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Cablegate: South Africa Taking Steps to Boost Renewable Energy; Major

VZCZCXRO5837
RR RUEHBZ RUEHDU RUEHGI RUEHJO RUEHMA RUEHMR RUEHPA RUEHRN RUEHTRO
DE RUEHSA #1761/01 2440900
ZNR UUUUU ZZH
R 010900Z SEP 09
FM AMEMBASSY PRETORIA
TO RUEHC/SECSTATE WASHDC 9475
INFO RUCPDC/DEPT OF COMMERCE WASHINGTON DC
RHEBAAA/DEPT OF ENERGY WASHINGTON DC
RUEHC/DEPT OF LABOR WASHDC
RUEHBJ/AMEMBASSY BEIJING 1019
RUEHBY/AMEMBASSY CANBERRA 0874
RUEHLO/AMEMBASSY LONDON 1781
RUEHMO/AMEMBASSY MOSCOW 1023
RUEHNE/AMEMBASSY NEW DELHI 0620
RUEHOT/AMEMBASSY OTTAWA 0833
RUEHFR/AMEMBASSY PARIS 1621
RUEHSG/AMEMBASSY SANTIAGO 0289
RUCNSAD/SOUTHERN AF DEVELOPMENT COMMUNITY COLLECTIVE
RUEHZO/AFRICAN UNION COLLECTIVE

UNCLAS SECTION 01 OF 03 PRETORIA 001761

SIPDIS
SENSITIVE

STATE PLEASE PASS USAID
STATE PLEASE PASS USGS
DEPT FOR AF/S, OES/EGC, EEB/ESC AND CBA
DOE FOR SPERL AND PERSON
DOC FOR ITA/DIEMOND

E.O. 12958: N/A
TAGS: ENRG EPET EMIN EINV ETRD SENV SF
SUBJECT: SOUTH AFRICA TAKING STEPS TO BOOST RENEWABLE ENERGY; MAJOR
OBSTACLES REMAIN

REF: Pretoria 810

This cable is not for Internet distribution.

1. (SBU) Summary. Participants at a recent conference on climate
change and development in Pretoria reviewed the status of renewable
energy in South Africa, including regulatory and market barriers to
development of the renewables sector. Industry insiders were
skeptical that the government's target of 4 percent renewable energy
generation by 2013 could be reached, citing little progress since
the government's energy policy was announced in 2003. The
government reaffirmed its commitment to renewable energy, outlining
a new set of financial instruments to promote its development.
These include a Renewable Energy Feed-In Tariff (REFIT) program that
will enable the state power utility Eskom to purchase renewable
energy from independent power producers (IPPs). However, serious
institutional and market barriers remain to South Africa's
transition to more renewable energy. End Summary.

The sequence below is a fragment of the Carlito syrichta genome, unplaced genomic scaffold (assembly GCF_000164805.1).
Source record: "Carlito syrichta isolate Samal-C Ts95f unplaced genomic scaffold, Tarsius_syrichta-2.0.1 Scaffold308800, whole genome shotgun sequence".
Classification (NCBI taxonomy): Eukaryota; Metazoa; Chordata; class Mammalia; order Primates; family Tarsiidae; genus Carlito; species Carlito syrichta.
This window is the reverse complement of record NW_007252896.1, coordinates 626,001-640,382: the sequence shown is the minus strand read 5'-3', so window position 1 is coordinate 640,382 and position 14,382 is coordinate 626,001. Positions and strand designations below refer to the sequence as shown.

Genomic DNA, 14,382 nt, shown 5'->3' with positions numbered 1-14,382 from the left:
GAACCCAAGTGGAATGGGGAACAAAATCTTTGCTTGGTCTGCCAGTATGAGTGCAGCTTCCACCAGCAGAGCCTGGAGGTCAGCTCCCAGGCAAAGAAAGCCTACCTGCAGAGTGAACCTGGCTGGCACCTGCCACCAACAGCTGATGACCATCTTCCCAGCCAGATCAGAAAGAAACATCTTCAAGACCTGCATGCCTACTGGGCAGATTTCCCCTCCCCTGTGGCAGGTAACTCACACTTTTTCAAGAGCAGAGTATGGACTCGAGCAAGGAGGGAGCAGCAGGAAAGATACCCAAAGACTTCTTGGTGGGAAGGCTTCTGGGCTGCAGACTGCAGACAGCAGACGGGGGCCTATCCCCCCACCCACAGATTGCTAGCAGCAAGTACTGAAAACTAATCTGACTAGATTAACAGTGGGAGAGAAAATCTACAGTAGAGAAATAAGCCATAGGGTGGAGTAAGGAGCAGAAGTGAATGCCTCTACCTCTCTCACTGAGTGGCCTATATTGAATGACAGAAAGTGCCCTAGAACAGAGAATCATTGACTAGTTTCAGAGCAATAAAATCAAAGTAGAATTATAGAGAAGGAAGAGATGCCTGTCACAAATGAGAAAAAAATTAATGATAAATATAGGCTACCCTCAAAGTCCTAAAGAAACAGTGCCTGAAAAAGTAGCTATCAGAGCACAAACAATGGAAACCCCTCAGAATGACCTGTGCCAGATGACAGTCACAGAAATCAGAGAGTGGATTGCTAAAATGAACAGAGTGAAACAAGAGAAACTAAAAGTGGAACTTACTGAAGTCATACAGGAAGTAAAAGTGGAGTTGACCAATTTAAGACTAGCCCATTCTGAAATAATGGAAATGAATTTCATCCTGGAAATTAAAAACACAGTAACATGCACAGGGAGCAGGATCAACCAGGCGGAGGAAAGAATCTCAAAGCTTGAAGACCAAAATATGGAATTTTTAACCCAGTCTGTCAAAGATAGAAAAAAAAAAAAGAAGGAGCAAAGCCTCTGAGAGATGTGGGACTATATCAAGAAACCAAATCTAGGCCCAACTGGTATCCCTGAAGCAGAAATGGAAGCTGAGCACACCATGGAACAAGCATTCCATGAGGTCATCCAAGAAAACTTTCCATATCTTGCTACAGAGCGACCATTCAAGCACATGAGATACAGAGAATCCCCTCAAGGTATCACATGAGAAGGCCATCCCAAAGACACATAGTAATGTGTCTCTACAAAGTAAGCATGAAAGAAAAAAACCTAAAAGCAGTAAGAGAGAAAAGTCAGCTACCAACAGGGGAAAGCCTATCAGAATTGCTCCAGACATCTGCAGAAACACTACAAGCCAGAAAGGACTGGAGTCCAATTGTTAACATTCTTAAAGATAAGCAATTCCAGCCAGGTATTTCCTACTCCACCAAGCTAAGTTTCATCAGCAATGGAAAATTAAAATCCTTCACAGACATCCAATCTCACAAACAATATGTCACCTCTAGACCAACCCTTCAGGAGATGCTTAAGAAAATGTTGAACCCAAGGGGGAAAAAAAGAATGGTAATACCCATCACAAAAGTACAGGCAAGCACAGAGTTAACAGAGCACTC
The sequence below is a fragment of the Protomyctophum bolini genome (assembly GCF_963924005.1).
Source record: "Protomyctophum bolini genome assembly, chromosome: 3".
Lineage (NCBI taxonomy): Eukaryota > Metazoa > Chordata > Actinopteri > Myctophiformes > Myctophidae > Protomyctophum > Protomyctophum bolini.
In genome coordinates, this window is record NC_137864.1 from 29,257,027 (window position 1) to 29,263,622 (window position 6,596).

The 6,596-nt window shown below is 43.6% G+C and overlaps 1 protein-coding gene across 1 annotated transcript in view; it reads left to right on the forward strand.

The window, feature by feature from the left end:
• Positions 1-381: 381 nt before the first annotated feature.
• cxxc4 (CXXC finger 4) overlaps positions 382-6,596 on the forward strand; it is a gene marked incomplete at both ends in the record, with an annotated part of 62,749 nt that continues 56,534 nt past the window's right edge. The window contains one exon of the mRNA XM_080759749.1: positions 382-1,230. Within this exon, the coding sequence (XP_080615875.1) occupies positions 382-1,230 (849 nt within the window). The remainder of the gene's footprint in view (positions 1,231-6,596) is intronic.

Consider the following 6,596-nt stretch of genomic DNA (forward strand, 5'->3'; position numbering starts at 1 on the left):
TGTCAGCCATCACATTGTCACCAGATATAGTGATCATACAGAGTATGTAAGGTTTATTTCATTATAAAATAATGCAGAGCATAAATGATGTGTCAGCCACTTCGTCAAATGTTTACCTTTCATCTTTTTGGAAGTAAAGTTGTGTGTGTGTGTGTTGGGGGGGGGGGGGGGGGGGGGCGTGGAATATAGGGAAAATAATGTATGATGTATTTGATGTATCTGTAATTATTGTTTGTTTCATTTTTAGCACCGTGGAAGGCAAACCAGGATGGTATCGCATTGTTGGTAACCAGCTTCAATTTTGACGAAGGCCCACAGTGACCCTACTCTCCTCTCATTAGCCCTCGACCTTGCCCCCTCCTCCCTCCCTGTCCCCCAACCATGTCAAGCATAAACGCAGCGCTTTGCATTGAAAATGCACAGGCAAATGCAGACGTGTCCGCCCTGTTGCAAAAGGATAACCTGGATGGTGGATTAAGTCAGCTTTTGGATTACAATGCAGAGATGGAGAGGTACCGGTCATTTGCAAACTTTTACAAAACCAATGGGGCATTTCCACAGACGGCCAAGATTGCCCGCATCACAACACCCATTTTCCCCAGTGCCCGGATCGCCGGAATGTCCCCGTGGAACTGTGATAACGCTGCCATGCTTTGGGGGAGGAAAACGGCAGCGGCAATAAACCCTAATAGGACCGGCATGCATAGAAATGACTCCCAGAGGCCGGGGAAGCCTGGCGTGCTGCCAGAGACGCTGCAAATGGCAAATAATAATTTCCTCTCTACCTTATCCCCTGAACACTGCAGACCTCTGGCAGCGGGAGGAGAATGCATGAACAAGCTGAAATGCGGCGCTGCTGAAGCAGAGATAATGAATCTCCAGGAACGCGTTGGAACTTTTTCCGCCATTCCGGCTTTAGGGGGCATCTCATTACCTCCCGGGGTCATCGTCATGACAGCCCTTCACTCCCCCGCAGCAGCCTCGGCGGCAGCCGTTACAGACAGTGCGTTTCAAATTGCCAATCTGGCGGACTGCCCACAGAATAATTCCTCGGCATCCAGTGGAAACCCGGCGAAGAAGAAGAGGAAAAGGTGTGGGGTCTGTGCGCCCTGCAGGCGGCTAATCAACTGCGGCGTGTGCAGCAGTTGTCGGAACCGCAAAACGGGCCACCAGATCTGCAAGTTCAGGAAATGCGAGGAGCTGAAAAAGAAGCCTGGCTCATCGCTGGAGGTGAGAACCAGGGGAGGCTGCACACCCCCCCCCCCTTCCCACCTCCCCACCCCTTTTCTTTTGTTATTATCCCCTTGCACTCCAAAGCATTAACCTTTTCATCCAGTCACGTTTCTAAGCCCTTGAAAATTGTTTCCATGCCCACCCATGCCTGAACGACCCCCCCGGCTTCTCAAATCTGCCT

--------------------------------------------- ----
Conference on Climate Change and Renewable Energy
--------------------------------------------- ----

2. (SBU) Environment, Science and Technology Officer and Energy
Specialist attended a conference on "Climate Change and Development:
driving an alternative energy future for Southern Africa?" hosted
by the Institute for Global Dialogue (IGD) in Pretoria August 17-18,
2009. The aim of the conference was to review the status of
renewable energy in Southern Africa and to address regulatory and
market barriers to the integration of renewables in the region.
(NOTE: although the conference title refers to "Southern Africa",
the primary focus of the conference was South Africa's renewable
energy policies. END NOTE.) This cable updates reftel on the state
of renewable energy in South Africa.

--------------------------------------------- ------
Ambitious Goals but Industry Insiders are Skeptical
--------------------------------------------- ------

3. (SBU) The South African government (SAG) has set a target of 4
percent, or about 10,000 gigawatt hours (GWh) of electricity to be
produced from renewable sources by 2013. Stated policy drivers
behind the push for renewables include the need to diversify the
energy mix, improve energy security, reduce greenhouse gas (GHG)
emissions, create jobs, and promote rural development. Many
conference delegates expressed skepticism that the targets could be
met. "A deep cynicism exists about the government's commitment to
renewable energy," explained World Wide Fund for Nature's Living
Planet Division head, Saliem Fakir. In fact, to date less than 1
percent of the 10,000 GWh goal is provided by renewables and 2013 is
approaching fast. In a further setback, state-controlled power
utility Eskom recently announced it was delaying development of a
concentrating solar power plant (100 MW), a wind energy project (100
MW), and a pumped-storage hydro project (1500 MW), owing to current
QMW), and a pumped-storage hydro project (1500 MW), owing to current
economic conditions.

----------------------------------------
New Financial Instruments for Renewables
----------------------------------------

4. (SBU) The South African Department of Energy's (SADOE) Clean
Energy Division Director, David Mahuma, responded that the
government recognized the barriers faced by renewable energy project
developers, and accepted that the uptake of renewable technologies
would not "come cheaply." However, he underlined the SAG commitment
to renewable energy and outlined a package of new financial
instruments to promote its development. These initiatives include